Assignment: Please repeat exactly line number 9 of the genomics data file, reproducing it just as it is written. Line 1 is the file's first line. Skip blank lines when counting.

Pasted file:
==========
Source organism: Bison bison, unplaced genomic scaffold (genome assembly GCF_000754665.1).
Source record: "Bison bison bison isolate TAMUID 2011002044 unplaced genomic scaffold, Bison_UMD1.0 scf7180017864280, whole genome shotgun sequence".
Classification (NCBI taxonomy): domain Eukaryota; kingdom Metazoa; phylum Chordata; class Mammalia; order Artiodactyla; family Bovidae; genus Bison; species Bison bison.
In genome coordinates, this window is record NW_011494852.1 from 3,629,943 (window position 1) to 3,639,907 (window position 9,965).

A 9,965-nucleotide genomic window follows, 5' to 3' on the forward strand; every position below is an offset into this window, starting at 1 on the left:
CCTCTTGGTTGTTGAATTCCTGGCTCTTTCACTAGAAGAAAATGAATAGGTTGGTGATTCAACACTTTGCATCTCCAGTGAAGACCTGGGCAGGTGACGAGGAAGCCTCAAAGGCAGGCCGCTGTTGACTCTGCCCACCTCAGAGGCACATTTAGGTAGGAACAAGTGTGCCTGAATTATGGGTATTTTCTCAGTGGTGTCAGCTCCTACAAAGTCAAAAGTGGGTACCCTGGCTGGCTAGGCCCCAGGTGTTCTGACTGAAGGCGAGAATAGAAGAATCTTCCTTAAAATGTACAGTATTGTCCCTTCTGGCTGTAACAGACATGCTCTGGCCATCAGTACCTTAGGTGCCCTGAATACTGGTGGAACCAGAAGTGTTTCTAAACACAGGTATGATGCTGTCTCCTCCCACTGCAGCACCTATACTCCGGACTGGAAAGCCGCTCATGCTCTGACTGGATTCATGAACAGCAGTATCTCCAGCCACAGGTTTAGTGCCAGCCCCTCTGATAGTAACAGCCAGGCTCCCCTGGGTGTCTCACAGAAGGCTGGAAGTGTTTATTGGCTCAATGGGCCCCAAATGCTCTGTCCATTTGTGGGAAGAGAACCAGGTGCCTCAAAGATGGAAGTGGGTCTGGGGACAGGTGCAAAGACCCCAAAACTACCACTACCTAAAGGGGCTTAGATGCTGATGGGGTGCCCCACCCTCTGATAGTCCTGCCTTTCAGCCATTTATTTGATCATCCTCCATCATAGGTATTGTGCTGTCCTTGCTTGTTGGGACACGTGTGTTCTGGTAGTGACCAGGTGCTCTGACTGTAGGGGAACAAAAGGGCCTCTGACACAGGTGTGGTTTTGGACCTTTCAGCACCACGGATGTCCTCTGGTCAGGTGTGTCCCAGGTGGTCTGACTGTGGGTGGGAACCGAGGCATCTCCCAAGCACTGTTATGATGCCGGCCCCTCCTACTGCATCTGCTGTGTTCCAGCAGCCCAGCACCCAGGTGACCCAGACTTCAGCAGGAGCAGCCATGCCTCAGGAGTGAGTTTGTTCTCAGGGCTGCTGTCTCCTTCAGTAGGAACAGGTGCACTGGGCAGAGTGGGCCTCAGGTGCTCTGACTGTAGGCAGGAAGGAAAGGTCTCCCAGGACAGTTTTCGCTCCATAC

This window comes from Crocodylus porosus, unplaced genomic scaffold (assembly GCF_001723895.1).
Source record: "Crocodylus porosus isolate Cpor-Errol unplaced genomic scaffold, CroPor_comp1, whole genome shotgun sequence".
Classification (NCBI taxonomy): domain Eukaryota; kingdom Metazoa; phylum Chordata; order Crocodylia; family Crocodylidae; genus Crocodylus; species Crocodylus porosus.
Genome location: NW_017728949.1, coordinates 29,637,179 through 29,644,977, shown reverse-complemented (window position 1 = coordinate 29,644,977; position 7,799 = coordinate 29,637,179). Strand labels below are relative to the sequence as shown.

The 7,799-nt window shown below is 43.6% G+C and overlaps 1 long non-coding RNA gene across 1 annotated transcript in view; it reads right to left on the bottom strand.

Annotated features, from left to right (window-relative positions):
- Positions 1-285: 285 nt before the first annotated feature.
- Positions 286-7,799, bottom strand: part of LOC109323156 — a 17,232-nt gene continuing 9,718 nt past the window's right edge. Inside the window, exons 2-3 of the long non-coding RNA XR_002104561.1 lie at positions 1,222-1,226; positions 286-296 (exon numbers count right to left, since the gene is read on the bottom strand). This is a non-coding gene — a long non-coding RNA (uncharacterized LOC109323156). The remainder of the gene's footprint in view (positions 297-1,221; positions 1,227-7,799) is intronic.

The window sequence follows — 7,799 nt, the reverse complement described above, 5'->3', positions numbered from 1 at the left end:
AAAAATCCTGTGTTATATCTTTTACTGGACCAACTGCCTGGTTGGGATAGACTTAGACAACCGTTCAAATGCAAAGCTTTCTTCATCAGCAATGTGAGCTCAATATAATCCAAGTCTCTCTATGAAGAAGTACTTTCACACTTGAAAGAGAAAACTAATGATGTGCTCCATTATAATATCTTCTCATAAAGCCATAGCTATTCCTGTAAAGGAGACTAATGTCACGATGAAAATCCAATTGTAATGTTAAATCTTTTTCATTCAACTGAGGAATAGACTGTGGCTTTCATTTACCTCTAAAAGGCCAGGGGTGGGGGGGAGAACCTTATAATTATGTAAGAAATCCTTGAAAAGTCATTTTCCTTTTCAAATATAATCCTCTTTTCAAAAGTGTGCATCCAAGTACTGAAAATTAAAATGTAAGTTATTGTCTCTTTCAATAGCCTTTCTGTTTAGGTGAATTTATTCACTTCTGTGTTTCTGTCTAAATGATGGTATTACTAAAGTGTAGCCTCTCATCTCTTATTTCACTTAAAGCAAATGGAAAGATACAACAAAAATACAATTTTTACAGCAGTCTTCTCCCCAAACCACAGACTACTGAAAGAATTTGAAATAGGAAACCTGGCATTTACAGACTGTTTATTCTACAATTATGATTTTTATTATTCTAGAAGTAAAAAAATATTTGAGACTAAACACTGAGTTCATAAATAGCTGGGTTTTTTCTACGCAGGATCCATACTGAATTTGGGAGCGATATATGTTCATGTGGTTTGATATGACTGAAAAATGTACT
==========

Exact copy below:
Classification (NCBI taxonomy): domain Eukaryota; kingdom Metazoa; phylum Chordata; order Crocodylia; family Crocodylidae; genus Crocodylus; species Crocodylus porosus.